Thursday, February 13, 2014

Understanding the Working Wizard

Thinking old school gaming...

So you have character classes like Fighting Man and Magic User and then you have NPCs who do real jobs, like blacksmith or apothecary or even castle guard.  Now it might be that the castle guard is actually a 2nd level Fighting Man, but the blacksmith and apothecary?  No, they are just regular working people.  They are what the adventurers would be if they had to give up their adventuring and get real jobs.  Of course these workaday NPCs do get better at their jobs through practice and training, but PCs have to earn experience by going out in the world and completing quests.  Imagine then that the blacksmith does earn experience, but it is very specific experience.  He learns his craft and that is what he "levels" as he lives his life.  The PCs, however, aren't working or training or practicing.  No, they are going out in the world and having experiences and from this they learn.  This experience might be practical, such as the first time they meet a rust monster and learn what a rust monster does and how to deal with that, or it might be hard to define.  For that there are experience points.  Either way the PCs must go out and find more and more experiences to get better because that is, more or less, their calling in life.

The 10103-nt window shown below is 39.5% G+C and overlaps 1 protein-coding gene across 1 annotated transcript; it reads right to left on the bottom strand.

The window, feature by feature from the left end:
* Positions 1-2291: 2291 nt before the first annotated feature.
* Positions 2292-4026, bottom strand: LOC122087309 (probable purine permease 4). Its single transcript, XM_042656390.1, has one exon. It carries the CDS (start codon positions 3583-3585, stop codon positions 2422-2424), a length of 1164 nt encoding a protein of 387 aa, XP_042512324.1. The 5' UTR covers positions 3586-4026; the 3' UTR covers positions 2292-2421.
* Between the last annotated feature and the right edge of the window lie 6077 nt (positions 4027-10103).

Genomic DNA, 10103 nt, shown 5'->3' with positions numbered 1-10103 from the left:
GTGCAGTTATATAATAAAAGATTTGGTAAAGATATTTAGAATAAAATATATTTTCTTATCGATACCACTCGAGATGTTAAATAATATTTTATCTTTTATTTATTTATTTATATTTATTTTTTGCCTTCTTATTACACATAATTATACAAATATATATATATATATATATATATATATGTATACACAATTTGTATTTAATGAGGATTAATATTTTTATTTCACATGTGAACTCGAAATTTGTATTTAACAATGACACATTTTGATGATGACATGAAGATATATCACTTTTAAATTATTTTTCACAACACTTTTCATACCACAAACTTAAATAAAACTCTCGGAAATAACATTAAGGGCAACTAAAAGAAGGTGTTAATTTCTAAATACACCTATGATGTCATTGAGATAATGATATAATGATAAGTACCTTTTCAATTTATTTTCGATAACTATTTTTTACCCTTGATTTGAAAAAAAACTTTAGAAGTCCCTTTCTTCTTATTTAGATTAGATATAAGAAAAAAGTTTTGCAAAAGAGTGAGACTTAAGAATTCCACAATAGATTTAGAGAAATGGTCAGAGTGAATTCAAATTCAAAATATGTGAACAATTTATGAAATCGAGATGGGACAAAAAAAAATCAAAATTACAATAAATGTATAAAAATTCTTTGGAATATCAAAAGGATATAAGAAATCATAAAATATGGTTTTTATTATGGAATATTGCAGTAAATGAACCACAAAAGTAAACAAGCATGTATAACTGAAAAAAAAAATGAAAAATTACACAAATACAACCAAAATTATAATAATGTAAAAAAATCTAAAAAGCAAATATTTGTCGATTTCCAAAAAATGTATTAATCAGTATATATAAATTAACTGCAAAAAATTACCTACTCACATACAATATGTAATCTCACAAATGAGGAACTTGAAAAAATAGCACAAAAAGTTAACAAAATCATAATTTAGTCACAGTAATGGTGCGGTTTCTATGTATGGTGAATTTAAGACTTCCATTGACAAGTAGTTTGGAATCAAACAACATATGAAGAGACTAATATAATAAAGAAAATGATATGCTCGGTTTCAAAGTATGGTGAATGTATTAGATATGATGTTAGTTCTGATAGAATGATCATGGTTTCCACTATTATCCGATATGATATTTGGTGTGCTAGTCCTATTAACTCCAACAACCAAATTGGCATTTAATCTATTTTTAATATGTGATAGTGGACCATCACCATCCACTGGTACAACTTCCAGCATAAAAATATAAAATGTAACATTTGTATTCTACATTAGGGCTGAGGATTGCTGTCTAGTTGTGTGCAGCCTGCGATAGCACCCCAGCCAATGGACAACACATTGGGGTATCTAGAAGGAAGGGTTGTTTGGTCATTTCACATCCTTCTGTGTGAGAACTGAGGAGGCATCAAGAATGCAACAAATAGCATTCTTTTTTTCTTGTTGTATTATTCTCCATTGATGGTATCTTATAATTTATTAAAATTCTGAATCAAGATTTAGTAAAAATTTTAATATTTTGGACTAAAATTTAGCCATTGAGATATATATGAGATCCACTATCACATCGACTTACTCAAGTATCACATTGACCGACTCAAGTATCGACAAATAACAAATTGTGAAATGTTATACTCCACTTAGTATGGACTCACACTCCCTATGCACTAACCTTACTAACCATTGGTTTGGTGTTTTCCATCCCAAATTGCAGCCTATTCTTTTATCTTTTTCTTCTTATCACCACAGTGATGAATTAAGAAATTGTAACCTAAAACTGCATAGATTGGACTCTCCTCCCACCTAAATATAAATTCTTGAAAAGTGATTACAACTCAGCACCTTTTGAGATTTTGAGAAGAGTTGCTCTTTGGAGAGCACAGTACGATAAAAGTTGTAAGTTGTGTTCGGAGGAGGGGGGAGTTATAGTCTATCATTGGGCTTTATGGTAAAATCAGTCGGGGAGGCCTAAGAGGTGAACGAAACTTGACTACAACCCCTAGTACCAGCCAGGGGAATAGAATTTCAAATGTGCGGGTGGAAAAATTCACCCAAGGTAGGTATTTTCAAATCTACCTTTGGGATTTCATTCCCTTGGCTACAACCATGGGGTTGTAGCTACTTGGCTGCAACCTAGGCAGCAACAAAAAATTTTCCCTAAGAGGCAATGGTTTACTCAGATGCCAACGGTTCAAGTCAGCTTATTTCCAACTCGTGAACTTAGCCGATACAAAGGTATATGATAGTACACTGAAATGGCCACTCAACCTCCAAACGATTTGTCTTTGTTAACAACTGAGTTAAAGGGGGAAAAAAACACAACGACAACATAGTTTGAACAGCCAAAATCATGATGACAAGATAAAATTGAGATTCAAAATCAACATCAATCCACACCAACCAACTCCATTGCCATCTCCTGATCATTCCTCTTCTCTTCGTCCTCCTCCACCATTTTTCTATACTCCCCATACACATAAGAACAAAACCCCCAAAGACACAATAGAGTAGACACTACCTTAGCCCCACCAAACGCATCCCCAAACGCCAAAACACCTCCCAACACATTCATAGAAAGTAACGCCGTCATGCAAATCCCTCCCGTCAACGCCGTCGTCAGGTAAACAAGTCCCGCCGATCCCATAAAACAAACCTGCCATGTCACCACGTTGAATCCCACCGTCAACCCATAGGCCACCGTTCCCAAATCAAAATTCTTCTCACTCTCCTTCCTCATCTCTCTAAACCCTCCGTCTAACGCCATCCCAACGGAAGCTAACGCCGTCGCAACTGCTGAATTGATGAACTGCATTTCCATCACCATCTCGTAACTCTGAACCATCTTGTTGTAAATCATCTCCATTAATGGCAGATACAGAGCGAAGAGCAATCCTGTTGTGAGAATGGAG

So what has this to do with wizards?

Well traditionally we see wizards in towers (or dank dungeons) full of magical paraphernalia such as candles, tomes, stuffed creatures, magic circles on the floor, symbols all over the place, perhaps cauldrons as well.  Does this bear any resemblance to the average adventuring wizard?

Well, no.  But we know that wizards can research spells and scribe scrolls and brew potions and enchant items, all of which requires an outlay of time and gold, and requires labs and such.  So how is the adventuring wizard different from this other type?